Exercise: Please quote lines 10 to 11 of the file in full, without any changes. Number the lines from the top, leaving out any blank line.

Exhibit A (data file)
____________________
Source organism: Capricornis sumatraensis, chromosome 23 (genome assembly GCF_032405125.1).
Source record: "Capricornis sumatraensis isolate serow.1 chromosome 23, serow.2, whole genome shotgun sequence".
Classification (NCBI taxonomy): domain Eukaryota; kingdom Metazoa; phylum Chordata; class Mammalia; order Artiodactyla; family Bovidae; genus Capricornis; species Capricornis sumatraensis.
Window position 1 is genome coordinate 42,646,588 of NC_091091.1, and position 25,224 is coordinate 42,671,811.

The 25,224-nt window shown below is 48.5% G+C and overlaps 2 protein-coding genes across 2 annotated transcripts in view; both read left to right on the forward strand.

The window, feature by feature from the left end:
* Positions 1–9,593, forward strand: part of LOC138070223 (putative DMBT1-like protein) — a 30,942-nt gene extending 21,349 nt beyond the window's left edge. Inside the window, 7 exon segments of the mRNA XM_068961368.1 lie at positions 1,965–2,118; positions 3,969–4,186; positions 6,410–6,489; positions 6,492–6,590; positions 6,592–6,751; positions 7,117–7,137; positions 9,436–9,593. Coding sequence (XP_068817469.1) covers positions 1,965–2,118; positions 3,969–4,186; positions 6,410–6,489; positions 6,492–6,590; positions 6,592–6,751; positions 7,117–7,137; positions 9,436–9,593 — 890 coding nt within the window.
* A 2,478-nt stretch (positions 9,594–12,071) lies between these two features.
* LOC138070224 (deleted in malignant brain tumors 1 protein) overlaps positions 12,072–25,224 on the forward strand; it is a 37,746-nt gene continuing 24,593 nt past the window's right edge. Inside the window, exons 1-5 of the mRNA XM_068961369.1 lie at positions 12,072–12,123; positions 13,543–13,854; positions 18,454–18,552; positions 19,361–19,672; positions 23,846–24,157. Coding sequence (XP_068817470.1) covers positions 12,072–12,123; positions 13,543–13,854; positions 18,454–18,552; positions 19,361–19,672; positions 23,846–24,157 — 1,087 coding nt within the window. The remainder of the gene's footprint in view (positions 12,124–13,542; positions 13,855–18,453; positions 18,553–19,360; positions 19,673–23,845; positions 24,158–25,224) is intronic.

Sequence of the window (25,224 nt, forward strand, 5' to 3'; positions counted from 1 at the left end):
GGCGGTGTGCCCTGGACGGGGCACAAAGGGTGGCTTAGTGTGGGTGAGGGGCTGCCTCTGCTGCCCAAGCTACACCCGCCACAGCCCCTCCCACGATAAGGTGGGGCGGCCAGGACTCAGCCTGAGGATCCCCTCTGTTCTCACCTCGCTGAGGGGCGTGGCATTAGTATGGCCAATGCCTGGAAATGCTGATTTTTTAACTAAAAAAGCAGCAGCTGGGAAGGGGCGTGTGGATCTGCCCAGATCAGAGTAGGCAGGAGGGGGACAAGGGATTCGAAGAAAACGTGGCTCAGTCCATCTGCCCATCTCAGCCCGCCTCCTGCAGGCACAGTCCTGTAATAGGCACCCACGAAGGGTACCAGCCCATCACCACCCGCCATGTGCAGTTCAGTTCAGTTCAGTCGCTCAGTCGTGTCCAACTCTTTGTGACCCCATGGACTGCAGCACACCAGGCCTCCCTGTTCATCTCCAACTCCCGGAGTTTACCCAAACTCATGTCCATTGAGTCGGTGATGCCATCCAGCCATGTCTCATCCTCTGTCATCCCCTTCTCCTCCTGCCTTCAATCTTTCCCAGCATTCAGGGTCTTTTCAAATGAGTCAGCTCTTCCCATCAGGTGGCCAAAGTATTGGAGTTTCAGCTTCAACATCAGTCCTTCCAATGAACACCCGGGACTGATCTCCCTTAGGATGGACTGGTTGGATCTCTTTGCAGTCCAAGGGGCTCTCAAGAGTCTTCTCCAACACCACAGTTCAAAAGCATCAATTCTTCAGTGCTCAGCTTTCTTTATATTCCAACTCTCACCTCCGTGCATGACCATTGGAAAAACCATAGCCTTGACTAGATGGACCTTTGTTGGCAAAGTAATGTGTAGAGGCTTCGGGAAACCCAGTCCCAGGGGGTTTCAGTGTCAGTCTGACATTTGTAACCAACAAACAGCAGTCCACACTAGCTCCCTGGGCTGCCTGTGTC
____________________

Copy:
Sequence of the window (25,224 nt, forward strand, 5' to 3'; positions counted from 1 at the left end):
GGCGGTGTGCCCTGGACGGGGCACAAAGGGTGGCTTAGTGTGGGTGAGGGGCTGCCTCTGCTGCCCAAGCTACACCCGCCACAGCCCCTCCCACGATAAGGTGGGGCGGCCAGGACTCAGCCTGAGGATCCCCTCTGTTCTCACCTCGCTGAGGGGCGTGGCATTAGTATGGCCAATGCCTGGAAATGCTGATTTTTTAACTAAAAAAGCAGCAGCTGGGAAGGGGCGTGTGGATCTGCCCAGATCAGAGTAGGCAGGAGGGGGACAAGGGATTCGAAGAAAACGTGGCTCAGTCCATCTGCCCATCTCAGCCCGCCTCCTGCAGGCACAGTCCTGTAATAGGCACCCACGAAGGGTACCAGCCCATCACCACCCGCCATGTGCAGTTCAGTTCAGTTCAGTCGCTCAGTCGTGTCCAACTCTTTGTGACCCCATGGACTGCAGCACACCAGGCCTCCCTGTTCATCTCCAACTCCCGGAGTTTACCCAAACTCATGTCCATTGAGTCGGTGATGCCATCCAGCCATGTCTCATCCTCTGTCATCCCCTTCTCCTCCTGCCTTCAATCTTTCCCAGCATTCAGGGTCTTTTCAAATGAGTCAGCTCTTCCCATCAGGTGGCCAAAGTATTGGAGTTTCAGCTTCAACATCAGTCCTTCCAATGAACACCCGGGACTGATCTCCCTTAGGATGGACTGGTTGGATCTCTTTGCAGTCCAAGGGGCTCTCAAGAGTCTTCTCCAACACCACAGTTCAAAAGCATCAATTCTTCAGTGCTCAGCTTTCTTTATATTCCAACTCTCACCTCCGTGCATGACCATTGGAAAAACCATAGCCTTGACTAGATGGACCTTTGTTGGCAAAGTAATGTGTAGAGGCTTCGGGAAACCCAGTCCCAGGGGGTTTCAGTGTCAGTCTGACATTTGTAACCAACAAACAGCAGTCCACACTAGCTCCCTGGGCTGCCTGTGTC